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Bones

  1. Science May Rebuild Bones Using Beer, Truly This Is A Beautiful World

    Beer me, nurse.

    The byproducts of brewing beer cost the industry an arm and a leg every year, but thanks to recently-published research, America's favorite drink may soon be saving limbs. A team of scientists say that beer waste is the ideal substance to help regrow bones, so drink up, everyone. We will become heroes.

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  2. Science: “Goo” In Bones Prevents Them From Shattering

    Now my Skeleton Army will never be defeated!

    Many of us have broken a bone in our lifetime, but few people are unfortunate enough to shatter one--and new researchers say that's all thanks to goo. Goo in your bones. Bone goo, that is.

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  3. Screws Made From Silk Could Be The Future of Broken Bones

    Sorry, vegans, guess we'll have to keep drilling this metal into you like it's the 1800s.

    Good news for skeletons: researchers have developed biodegradable screws that strengthen bones, prevent infection, and minimize many of the risks in orthopedic surgery. Also they're made from silk, so get ready to become a race of super-fancy worm people.

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  4. Police Discover Austrian Man’s Bone Collection of 56 Stolen Skulls

    The grave-robber was caught after trying to sell human remains at a flea market, which was probably like, the fourth or fifth creepiest thing on sale at that flea market.

    Austrian police raided a man's home to find a personal museum consisting of 56 skulls and dozens of other bones. He was charged for raiding a church cemetery, but I'm sure he has a good explanation for this. Maybe he was trying to put on 56 technically-accurate performances of Hamlet?

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  5. Extinct Solitaire Birds Wings No Good for Flying, Great at Punching

    Solitaire birds battled one another with knobs of bone that could grow as large as a ping-pong ball.

    Julian Hume and Lorna Steel of the Natural History Museum did some digging and found that these famously aggro animals -- about whom little is known -- and found that the giant, flightless pigeons did have a use for their wings after all -- as potentially deadly weapons sporting bone growths as large as ping-pong balls. Covered in a layer of thick skin, these bones would have acted as boxing gloves of sorts for the birds during battles over mates.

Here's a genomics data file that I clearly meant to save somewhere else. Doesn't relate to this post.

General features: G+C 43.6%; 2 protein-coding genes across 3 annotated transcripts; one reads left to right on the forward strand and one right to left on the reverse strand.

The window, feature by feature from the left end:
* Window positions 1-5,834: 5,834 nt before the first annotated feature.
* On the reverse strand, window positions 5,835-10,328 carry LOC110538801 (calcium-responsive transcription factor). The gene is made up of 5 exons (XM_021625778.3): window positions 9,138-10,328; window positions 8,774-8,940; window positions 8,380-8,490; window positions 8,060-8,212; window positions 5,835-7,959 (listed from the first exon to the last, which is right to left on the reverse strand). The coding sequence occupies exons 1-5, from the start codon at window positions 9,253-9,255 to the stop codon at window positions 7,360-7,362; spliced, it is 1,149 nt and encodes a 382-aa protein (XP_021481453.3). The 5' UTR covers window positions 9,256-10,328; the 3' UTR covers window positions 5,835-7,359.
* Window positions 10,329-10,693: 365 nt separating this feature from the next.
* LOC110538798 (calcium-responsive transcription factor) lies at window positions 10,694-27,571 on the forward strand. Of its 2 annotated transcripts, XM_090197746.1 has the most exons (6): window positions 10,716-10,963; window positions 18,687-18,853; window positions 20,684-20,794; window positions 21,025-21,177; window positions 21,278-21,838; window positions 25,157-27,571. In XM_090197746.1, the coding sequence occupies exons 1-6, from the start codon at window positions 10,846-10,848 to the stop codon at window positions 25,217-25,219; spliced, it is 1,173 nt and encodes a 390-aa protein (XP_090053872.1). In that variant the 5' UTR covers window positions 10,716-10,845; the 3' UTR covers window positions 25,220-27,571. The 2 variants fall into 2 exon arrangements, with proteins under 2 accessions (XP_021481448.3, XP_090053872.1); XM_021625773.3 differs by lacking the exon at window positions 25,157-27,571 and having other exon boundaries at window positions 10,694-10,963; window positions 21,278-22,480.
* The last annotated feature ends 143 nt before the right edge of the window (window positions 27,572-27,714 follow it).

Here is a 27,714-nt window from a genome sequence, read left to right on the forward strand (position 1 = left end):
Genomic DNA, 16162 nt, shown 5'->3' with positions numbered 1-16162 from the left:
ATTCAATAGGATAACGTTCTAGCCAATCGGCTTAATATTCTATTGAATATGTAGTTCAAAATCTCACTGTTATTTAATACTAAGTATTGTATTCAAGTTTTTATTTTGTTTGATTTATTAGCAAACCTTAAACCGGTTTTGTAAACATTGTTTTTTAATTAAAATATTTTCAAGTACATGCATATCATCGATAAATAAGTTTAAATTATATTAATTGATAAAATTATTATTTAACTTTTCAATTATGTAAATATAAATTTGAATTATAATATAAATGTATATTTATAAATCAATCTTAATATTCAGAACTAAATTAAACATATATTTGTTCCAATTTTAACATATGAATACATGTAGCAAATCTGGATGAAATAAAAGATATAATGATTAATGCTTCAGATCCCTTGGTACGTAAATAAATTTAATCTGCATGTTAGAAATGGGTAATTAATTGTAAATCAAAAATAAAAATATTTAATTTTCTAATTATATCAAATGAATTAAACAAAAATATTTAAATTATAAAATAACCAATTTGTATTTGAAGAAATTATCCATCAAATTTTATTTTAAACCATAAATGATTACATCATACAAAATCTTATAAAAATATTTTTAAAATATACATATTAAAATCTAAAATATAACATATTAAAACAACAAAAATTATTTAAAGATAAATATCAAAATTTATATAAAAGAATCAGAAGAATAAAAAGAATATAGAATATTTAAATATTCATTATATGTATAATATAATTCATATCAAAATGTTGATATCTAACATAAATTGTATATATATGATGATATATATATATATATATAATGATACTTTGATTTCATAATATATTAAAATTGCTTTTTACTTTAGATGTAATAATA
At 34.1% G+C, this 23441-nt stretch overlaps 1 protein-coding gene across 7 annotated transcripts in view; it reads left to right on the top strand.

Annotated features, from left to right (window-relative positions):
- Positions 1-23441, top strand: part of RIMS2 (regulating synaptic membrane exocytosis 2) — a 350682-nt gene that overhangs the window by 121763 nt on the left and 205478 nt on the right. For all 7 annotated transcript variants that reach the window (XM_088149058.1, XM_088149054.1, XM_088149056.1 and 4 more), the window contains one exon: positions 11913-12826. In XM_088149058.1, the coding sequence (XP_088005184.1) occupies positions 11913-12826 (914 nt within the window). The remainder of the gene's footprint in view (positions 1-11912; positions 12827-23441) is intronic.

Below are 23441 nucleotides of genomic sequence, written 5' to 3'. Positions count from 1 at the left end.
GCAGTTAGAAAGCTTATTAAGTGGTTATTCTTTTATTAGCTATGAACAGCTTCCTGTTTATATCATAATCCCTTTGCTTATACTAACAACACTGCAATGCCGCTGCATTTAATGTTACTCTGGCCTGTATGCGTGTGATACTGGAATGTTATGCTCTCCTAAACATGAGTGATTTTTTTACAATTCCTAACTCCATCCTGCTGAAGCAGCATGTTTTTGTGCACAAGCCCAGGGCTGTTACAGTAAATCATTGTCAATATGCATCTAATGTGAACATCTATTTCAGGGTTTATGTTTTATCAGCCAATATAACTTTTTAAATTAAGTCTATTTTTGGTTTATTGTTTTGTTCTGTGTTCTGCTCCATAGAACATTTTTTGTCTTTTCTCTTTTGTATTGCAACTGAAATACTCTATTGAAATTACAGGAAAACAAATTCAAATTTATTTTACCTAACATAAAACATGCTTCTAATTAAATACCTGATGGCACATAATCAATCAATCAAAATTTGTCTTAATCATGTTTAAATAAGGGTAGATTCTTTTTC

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  6. New Technique 3D Prints Skeleton of Living Animals, Brings Us One Step Closer to Weapon X

    An interesting challenge presented by 3D printing is coming up not only with what to print, but where to get the designs of things to print. One engineering student looked to the natural world for inspiration and has come up with a way to 3D print skeletons of living animals based of models generated from their CT scans. Right now the skeletons are plastic, but once 3D adamantium printing is perfected we'll all have claws and be indestructible. It also has practical uses.

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  7. Harvey, The Kitten Born Without Leg Bones, is as Cute as Any Other Kitten, Cuter Than Many [Video]

    This is a Harvey, a spunky little kitten who, despite the above picture, is not just doing his best T-Rex impression. Harvey was born with a rare disorder known as radial agenesis -- he has bones in his paws, and bones in his upper front legs, but no bones connecting the two, meaning he's had to learn to walk around on his elbow in a sort of perpetual prowl. The condition hasn't affected his demeanor, though -- as you can see in the video below, he's just as eager to chase a fake mouse as other kittens, and just as frustrated when his prey won't succumb to his attacks.

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  8. Things We Saw Today: The League of Extraordinary Rodents

    Things We Saw Today

    I feel like the League of Extraordinary Rabbits would have a similarly robust lineup. (via Bobby Timony)

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  9. Researchers Propose Wood As A Next Generation Bone Replacement

    If it was good enough for George Washington's teeth, it's good enough for your bones. An international team of researchers looking for materials that could one day be used to replace bone in grafts and implants have started simple, suggesting that several types of wood could have the qualities doctors look for in a biocompatible bone replacement.

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  10. 5 Out of 5, Would Watch Again…And Again And Again: Our Favorite Star Trek Characters

    Last week, we asked who the worst characters in Star Trek history were -- the series alums you never want to see back -- and you told us. This week, we're still excited for the upcoming movie, but taking a rosier view on things, so we asked who your favorite characters were, and you all weighed in again. We thank you for it. So without further ado, presented for your approval -- or disapproval, if that's your thing -- your choices for the 10 best characters in Trek-dom -- and one honorable mention we just couldn't bring ourselves to leave on the cutting room floor.

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